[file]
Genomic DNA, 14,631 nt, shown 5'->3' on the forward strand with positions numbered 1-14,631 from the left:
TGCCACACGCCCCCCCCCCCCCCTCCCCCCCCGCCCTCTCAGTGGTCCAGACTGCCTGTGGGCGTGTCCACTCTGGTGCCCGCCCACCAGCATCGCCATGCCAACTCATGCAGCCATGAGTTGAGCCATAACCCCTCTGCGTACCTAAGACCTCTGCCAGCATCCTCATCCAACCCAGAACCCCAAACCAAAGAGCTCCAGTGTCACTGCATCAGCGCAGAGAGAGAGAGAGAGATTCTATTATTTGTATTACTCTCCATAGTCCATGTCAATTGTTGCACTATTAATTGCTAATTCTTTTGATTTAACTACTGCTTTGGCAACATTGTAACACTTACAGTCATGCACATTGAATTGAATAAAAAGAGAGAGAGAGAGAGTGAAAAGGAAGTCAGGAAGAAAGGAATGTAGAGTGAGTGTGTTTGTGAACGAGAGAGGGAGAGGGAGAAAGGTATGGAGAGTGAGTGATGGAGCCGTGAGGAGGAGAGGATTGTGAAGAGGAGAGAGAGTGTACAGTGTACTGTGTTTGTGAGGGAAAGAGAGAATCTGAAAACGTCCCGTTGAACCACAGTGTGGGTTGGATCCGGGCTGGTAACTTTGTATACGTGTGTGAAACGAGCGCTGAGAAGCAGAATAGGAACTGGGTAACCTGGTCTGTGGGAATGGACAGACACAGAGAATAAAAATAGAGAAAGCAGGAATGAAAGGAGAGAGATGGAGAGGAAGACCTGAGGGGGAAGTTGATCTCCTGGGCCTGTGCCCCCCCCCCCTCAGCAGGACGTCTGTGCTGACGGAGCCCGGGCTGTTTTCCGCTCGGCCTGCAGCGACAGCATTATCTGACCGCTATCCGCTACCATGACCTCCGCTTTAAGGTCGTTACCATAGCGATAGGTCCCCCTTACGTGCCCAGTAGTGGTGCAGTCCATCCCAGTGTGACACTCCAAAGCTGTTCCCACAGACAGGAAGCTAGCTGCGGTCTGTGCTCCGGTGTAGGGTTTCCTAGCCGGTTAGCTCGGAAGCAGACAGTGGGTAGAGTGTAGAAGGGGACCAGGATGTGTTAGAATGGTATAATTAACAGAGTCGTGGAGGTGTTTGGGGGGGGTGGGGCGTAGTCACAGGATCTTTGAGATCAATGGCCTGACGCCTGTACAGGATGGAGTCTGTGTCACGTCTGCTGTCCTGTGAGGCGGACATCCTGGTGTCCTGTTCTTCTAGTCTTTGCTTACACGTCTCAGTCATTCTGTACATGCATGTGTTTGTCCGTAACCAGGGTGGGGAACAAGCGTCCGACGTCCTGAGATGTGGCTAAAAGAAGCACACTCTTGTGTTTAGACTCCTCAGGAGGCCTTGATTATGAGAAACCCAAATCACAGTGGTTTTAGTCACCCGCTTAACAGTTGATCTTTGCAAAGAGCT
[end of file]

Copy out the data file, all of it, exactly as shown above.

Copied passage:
Genomic DNA, 14,631 nt, shown 5'->3' on the forward strand with positions numbered 1-14,631 from the left:
TGCCACACGCCCCCCCCCCCCCCTCCCCCCCCGCCCTCTCAGTGGTCCAGACTGCCTGTGGGCGTGTCCACTCTGGTGCCCGCCCACCAGCATCGCCATGCCAACTCATGCAGCCATGAGTTGAGCCATAACCCCTCTGCGTACCTAAGACCTCTGCCAGCATCCTCATCCAACCCAGAACCCCAAACCAAAGAGCTCCAGTGTCACTGCATCAGCGCAGAGAGAGAGAGAGAGATTCTATTATTTGTATTACTCTCCATAGTCCATGTCAATTGTTGCACTATTAATTGCTAATTCTTTTGATTTAACTACTGCTTTGGCAACATTGTAACACTTACAGTCATGCACATTGAATTGAATAAAAAGAGAGAGAGAGAGAGTGAAAAGGAAGTCAGGAAGAAAGGAATGTAGAGTGAGTGTGTTTGTGAACGAGAGAGGGAGAGGGAGAAAGGTATGGAGAGTGAGTGATGGAGCCGTGAGGAGGAGAGGATTGTGAAGAGGAGAGAGAGTGTACAGTGTACTGTGTTTGTGAGGGAAAGAGAGAATCTGAAAACGTCCCGTTGAACCACAGTGTGGGTTGGATCCGGGCTGGTAACTTTGTATACGTGTGTGAAACGAGCGCTGAGAAGCAGAATAGGAACTGGGTAACCTGGTCTGTGGGAATGGACAGACACAGAGAATAAAAATAGAGAAAGCAGGAATGAAAGGAGAGAGATGGAGAGGAAGACCTGAGGGGGAAGTTGATCTCCTGGGCCTGTGCCCCCCCCCCCTCAGCAGGACGTCTGTGCTGACGGAGCCCGGGCTGTTTTCCGCTCGGCCTGCAGCGACAGCATTATCTGACCGCTATCCGCTACCATGACCTCCGCTTTAAGGTCGTTACCATAGCGATAGGTCCCCCTTACGTGCCCAGTAGTGGTGCAGTCCATCCCAGTGTGACACTCCAAAGCTGTTCCCACAGACAGGAAGCTAGCTGCGGTCTGTGCTCCGGTGTAGGGTTTCCTAGCCGGTTAGCTCGGAAGCAGACAGTGGGTAGAGTGTAGAAGGGGACCAGGATGTGTTAGAATGGTATAATTAACAGAGTCGTGGAGGTGTTTGGGGGGGGTGGGGCGTAGTCACAGGATCTTTGAGATCAATGGCCTGACGCCTGTACAGGATGGAGTCTGTGTCACGTCTGCTGTCCTGTGAGGCGGACATCCTGGTGTCCTGTTCTTCTAGTCTTTGCTTACACGTCTCAGTCATTCTGTACATGCATGTGTTTGTCCGTAACCAGGGTGGGGAACAAGCGTCCGACGTCCTGAGATGTGGCTAAAAGAAGCACACTCTTGTGTTTAGACTCCTCAGGAGGCCTTGATTATGAGAAACCCAAATCACAGTGGTTTTAGTCACCCGCTTAACAGTTGATCTTTGCAAAGAGCT